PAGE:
By  on February 7, 2017

The Better Cotton Initiative said Tuesday that Barry Clarke has been elected chairperson of the BCI Council.Clarke, who was vice chair of the BCI Council, succeeds Susi Proudman, who has stepped down to concentrate on her new role at Nike Inc. as vice president of global apparel and equipment materials.Clarke has specialized in strategic planning for multistakeholder sustainability initiatives, including the Sustainable Agriculture Network and the ISEAL Alliance. He currently serves on the board of the Alliance for Water Stewardship and was previously chair of Save the Children U.K. and the International Save the Children Alliance.The BCI Council is elected by BCI members and is responsible for ensuring the organization has a clear strategic direction and policy to fulfill its mission of making global cotton production better for the people who produce it, better for the environment it grows in and better for the sector’s future. Council members are organizations representing the four membership categories — retailers and brands, suppliers and manufacturers, civil society and producer organizations, supplemented by up to three additional independent members. BCI has grown to about 1,000 members.Clarke, said, “It is an exciting time for the initiative, as we are in a period of rapid expansion to mainstream cotton production. I look forward to collaborating with my council members, BCI staff and our partners to ensure that BCI supports and facilitates the development of cotton farmers globally.”Additional moves on the BCI Council include the election of Phil Townsend of Marks & Spencer as vice chair, and Michelle Miracle, senior director for global apparel at Nike, taking a position on the council.BCI’s key goals are to reduce the environmental impact of cotton production, improve livelihoods and economic development in cotton-producing areas, improve commitment to and flow of Better Cotton throughout the supply chain and ensure the credibility and sustainability of the Better Cotton Initiative.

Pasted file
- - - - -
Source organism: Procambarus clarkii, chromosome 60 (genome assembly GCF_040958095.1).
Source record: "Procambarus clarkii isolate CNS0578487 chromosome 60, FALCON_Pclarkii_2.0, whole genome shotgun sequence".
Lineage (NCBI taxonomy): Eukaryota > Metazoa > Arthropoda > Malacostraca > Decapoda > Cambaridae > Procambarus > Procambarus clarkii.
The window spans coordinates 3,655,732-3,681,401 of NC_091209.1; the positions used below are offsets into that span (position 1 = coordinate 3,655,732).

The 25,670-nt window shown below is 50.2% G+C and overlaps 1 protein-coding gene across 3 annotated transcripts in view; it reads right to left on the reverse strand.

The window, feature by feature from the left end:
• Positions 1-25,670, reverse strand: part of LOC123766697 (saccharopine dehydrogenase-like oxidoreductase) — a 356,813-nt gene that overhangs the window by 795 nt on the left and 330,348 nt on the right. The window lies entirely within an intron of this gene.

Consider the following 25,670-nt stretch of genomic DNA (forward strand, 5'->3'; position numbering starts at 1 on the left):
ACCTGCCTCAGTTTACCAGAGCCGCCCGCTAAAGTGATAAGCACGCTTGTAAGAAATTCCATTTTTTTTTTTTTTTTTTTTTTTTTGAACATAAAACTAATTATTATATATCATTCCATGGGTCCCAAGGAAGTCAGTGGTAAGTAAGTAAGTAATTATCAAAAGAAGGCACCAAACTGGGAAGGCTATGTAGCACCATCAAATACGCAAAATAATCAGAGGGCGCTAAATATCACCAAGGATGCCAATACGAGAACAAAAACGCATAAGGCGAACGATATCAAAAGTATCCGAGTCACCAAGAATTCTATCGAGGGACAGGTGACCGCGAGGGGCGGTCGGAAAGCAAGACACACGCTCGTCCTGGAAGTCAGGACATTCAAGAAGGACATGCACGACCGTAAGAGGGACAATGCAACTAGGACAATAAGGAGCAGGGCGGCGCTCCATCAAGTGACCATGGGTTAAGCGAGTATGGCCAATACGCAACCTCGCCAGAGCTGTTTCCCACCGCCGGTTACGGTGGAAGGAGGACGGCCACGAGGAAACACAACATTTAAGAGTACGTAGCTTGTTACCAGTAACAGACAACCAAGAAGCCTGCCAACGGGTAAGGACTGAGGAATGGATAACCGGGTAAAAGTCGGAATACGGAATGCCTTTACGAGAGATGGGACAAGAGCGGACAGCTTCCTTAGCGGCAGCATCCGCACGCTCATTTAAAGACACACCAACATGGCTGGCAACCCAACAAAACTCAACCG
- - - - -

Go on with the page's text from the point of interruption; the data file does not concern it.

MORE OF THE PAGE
The Geneva-based organization has more than 1.6 million farmers worldwide, producing in excess of 2.6 million metric tons of Better Cotton.

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